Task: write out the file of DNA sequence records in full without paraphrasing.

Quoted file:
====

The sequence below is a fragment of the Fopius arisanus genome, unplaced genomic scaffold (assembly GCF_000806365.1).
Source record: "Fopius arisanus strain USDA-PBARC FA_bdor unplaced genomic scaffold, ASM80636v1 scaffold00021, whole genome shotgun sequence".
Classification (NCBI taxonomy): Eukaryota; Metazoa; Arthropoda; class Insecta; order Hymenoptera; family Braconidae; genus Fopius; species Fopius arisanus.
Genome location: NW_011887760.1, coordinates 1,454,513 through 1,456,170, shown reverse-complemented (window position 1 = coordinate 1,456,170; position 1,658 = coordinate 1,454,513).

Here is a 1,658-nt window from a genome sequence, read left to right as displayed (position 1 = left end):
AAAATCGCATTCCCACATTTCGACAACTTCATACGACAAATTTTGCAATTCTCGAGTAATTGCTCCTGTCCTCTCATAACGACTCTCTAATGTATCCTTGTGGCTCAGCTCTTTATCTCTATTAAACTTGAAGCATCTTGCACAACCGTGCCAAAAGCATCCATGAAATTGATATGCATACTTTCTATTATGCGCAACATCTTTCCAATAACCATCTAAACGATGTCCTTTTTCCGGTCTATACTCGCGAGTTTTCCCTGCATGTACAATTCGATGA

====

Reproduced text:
The sequence below is a fragment of the Fopius arisanus genome, unplaced genomic scaffold (assembly GCF_000806365.1).
Source record: "Fopius arisanus strain USDA-PBARC FA_bdor unplaced genomic scaffold, ASM80636v1 scaffold00021, whole genome shotgun sequence".
Classification (NCBI taxonomy): Eukaryota; Metazoa; Arthropoda; class Insecta; order Hymenoptera; family Braconidae; genus Fopius; species Fopius arisanus.
Genome location: NW_011887760.1, coordinates 1,454,513 through 1,456,170, shown reverse-complemented (window position 1 = coordinate 1,456,170; position 1,658 = coordinate 1,454,513).

Here is a 1,658-nt window from a genome sequence, read left to right as displayed (position 1 = left end):
AAAATCGCATTCCCACATTTCGACAACTTCATACGACAAATTTTGCAATTCTCGAGTAATTGCTCCTGTCCTCTCATAACGACTCTCTAATGTATCCTTGTGGCTCAGCTCTTTATCTCTATTAAACTTGAAGCATCTTGCACAACCGTGCCAAAAGCATCCATGAAATTGATATGCATACTTTCTATTATGCGCAACATCTTTCCAATAACCATCTAAACGATGTCCTTTTTCCGGTCTATACTCGCGAGTTTTCCCTGCATGTACAATTCGATGA